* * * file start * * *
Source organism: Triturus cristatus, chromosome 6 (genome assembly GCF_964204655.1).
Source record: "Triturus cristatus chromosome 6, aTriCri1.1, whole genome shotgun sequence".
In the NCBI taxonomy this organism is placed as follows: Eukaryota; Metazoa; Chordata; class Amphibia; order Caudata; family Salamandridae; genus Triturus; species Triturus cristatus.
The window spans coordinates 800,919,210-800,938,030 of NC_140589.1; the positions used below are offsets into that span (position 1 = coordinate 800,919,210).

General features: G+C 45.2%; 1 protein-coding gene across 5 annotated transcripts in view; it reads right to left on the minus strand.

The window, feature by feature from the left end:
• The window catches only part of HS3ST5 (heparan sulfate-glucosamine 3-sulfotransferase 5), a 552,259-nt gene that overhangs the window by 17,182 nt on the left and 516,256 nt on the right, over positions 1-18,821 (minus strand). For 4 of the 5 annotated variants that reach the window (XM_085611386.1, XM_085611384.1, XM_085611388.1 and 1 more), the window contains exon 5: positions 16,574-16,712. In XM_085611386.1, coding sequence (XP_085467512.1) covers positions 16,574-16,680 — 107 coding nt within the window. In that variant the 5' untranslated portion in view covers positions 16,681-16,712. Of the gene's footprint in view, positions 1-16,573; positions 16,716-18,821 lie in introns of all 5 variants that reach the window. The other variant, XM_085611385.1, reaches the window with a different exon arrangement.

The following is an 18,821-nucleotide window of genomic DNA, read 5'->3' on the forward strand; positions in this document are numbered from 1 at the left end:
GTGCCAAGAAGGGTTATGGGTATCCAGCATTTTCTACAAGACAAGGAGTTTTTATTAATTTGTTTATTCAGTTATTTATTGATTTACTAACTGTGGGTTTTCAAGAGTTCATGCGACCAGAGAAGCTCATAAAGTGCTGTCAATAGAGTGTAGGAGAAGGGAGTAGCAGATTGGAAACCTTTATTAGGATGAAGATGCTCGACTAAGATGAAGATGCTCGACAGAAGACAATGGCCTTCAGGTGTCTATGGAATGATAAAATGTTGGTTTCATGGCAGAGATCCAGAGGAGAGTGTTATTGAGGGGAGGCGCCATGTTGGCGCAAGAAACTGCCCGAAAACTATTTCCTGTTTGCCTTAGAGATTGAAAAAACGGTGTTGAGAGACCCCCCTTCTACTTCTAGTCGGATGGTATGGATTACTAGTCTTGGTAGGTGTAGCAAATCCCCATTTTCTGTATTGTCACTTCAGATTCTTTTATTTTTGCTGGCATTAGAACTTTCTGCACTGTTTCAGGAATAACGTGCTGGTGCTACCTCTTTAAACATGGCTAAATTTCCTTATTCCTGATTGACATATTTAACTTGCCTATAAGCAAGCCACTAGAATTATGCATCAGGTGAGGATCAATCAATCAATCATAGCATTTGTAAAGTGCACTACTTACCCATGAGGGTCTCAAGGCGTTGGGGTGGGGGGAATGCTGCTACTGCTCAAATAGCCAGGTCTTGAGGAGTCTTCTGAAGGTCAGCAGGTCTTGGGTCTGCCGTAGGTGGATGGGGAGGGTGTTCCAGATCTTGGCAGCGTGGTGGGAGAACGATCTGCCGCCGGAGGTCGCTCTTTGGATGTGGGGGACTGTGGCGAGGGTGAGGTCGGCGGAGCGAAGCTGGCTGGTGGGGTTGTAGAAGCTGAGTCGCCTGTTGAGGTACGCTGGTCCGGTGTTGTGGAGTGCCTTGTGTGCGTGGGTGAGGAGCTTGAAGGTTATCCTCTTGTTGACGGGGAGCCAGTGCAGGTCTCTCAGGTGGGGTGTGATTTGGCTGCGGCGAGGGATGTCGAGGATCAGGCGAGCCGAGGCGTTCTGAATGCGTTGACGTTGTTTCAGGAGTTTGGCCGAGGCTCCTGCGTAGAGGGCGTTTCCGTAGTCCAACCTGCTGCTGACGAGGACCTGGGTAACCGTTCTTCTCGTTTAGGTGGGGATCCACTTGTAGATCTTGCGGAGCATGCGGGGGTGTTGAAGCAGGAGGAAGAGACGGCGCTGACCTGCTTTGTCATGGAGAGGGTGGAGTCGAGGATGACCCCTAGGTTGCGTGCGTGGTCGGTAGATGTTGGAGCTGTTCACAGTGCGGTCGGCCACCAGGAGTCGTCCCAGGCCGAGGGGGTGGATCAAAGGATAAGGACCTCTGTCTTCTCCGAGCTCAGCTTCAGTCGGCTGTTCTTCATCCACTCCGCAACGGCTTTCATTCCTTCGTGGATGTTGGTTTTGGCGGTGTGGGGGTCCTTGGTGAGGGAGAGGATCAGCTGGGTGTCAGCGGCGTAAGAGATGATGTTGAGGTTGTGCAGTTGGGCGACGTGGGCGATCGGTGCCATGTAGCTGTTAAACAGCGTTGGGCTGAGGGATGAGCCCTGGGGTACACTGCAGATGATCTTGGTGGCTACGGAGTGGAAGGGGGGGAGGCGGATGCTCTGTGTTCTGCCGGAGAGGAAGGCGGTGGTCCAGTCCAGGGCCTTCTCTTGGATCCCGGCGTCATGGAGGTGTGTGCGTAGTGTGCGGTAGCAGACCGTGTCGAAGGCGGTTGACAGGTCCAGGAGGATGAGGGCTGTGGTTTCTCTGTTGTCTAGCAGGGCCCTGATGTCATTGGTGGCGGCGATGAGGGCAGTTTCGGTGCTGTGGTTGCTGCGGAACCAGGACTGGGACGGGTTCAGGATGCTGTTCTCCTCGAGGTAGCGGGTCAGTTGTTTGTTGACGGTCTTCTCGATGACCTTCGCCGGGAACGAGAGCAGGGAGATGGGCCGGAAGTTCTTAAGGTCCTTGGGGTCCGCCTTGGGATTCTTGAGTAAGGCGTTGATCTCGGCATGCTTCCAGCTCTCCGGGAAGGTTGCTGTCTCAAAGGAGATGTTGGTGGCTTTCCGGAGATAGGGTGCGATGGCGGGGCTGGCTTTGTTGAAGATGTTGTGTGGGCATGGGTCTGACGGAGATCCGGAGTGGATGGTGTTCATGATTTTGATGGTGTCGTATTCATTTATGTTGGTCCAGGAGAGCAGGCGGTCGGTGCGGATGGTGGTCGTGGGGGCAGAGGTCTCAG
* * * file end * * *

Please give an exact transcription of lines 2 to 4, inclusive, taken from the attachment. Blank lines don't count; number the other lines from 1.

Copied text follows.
Source record: "Triturus cristatus chromosome 6, aTriCri1.1, whole genome shotgun sequence".
In the NCBI taxonomy this organism is placed as follows: Eukaryota; Metazoa; Chordata; class Amphibia; order Caudata; family Salamandridae; genus Triturus; species Triturus cristatus.
The window spans coordinates 800,919,210-800,938,030 of NC_140589.1; the positions used below are offsets into that span (position 1 = coordinate 800,919,210).